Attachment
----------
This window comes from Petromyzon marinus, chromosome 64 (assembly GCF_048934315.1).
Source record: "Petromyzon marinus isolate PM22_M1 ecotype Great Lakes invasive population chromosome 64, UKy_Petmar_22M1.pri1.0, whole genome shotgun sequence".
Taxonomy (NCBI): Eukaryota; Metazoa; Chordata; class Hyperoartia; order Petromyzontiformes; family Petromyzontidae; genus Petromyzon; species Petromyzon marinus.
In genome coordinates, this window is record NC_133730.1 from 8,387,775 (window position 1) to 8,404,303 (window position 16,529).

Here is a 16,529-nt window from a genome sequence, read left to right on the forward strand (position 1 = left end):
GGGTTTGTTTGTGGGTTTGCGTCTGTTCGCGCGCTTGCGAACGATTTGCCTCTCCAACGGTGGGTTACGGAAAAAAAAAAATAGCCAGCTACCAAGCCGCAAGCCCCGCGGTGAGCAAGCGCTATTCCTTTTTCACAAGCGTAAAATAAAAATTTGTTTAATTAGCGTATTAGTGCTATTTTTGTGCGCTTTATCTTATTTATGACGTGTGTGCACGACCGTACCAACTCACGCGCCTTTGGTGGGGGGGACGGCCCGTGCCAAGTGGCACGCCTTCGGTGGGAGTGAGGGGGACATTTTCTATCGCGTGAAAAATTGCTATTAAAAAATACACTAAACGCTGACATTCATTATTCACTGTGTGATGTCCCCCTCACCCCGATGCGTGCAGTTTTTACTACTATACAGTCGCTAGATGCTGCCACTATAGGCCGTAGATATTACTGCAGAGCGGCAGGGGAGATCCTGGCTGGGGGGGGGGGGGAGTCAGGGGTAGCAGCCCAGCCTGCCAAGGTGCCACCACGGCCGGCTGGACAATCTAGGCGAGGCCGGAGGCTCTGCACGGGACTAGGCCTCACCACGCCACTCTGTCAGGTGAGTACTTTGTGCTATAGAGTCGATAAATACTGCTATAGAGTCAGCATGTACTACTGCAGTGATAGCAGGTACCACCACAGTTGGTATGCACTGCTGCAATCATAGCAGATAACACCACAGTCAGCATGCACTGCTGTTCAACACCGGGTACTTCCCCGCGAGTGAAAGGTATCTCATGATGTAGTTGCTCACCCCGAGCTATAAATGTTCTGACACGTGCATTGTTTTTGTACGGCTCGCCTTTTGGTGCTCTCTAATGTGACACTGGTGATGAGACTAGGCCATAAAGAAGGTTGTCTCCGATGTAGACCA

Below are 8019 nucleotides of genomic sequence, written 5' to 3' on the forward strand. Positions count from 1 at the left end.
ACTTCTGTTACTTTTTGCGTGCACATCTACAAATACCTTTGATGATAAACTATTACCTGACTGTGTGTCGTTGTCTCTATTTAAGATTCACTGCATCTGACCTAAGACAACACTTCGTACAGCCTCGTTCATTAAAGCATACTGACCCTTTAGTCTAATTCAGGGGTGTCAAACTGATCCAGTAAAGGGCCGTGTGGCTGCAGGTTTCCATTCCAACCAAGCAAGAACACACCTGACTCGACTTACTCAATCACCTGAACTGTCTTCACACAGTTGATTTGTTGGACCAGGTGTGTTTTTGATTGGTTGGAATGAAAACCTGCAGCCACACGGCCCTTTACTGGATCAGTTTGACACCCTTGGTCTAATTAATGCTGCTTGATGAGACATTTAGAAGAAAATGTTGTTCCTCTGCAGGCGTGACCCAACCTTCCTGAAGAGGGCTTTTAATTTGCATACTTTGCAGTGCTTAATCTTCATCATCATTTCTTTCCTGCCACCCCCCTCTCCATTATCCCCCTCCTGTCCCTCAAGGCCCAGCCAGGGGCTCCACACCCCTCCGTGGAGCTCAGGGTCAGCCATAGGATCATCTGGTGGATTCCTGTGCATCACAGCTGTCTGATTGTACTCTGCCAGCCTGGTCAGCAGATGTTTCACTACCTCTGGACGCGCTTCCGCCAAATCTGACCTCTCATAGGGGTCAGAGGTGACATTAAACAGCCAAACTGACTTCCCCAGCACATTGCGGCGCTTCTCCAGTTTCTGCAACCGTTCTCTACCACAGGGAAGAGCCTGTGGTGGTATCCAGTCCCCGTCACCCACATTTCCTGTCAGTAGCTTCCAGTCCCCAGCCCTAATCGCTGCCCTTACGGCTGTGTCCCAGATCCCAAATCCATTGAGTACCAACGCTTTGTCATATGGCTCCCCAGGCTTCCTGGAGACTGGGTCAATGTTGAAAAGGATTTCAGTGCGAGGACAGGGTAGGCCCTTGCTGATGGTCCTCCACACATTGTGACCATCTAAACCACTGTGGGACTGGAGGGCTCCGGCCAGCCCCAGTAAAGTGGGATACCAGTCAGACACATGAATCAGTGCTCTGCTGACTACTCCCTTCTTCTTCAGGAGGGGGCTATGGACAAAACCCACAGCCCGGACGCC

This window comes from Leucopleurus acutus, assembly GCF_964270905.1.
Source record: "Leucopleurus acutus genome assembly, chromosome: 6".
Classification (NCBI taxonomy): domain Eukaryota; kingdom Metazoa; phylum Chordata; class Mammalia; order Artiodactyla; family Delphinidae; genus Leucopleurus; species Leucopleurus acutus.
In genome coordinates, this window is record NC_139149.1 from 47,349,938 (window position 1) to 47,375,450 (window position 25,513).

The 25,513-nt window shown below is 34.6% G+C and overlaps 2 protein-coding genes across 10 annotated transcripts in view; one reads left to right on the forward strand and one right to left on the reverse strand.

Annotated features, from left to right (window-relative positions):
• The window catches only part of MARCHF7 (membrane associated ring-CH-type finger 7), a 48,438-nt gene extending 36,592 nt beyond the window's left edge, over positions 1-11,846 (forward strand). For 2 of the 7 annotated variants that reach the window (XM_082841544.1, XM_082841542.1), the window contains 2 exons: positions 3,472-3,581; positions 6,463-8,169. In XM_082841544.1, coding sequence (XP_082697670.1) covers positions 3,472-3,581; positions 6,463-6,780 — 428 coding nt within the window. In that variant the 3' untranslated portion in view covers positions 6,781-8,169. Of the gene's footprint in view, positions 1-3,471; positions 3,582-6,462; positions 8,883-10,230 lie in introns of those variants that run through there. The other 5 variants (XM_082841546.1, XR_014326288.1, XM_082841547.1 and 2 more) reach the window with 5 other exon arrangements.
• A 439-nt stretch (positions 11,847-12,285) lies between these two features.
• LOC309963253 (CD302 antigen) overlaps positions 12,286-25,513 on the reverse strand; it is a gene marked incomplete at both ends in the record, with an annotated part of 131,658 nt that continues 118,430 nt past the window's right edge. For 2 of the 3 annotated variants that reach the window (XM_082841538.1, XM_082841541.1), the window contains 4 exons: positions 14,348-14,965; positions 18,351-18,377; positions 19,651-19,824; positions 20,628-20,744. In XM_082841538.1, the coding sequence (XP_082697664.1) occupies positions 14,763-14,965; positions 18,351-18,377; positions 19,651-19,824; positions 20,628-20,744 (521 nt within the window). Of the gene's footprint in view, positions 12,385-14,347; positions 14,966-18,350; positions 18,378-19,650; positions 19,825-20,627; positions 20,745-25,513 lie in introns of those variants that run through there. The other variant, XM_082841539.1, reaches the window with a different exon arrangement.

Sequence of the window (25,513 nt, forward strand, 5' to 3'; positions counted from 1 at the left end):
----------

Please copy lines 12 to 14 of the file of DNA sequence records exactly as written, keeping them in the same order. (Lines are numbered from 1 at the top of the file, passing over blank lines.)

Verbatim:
In genome coordinates, this window is record NC_139149.1 from 47,349,938 (window position 1) to 47,375,450 (window position 25,513).

The 25,513-nt window shown below is 34.6% G+C and overlaps 2 protein-coding genes across 10 annotated transcripts in view; one reads left to right on the forward strand and one right to left on the reverse strand.

Annotated features, from left to right (window-relative positions):